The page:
In December, AMD disclosed technical defects that affect models of the chip for server systems and desktop PCs. It has now introduced versions without those bugs, but computer makers held up purchases in the meantime, said JoAnne Feeney, an analyst at FTN Midwest Securities Corp.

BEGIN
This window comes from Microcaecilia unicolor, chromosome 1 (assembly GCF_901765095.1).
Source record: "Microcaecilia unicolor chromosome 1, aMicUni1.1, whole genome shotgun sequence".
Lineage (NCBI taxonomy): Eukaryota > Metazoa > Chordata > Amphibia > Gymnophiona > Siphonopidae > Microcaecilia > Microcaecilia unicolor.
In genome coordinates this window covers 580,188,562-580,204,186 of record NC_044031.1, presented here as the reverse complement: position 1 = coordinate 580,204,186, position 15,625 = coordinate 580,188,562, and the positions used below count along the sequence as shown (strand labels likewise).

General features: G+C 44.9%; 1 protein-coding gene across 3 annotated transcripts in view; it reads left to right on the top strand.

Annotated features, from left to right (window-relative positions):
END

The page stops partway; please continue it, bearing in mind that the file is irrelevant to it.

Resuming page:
She added that demand has been softening for desktop PCs, a field where AMD has been the strongest lately. "They were gaining share in desktops, which paradoxically exposed them more" to the demand problem, Ms. Feeney said.
John Lau, an analyst at Jefferies & Co., estimated that the total PC market declined about 10% from the fourth period, with AMD's 15% drop also reflecting losses in market share."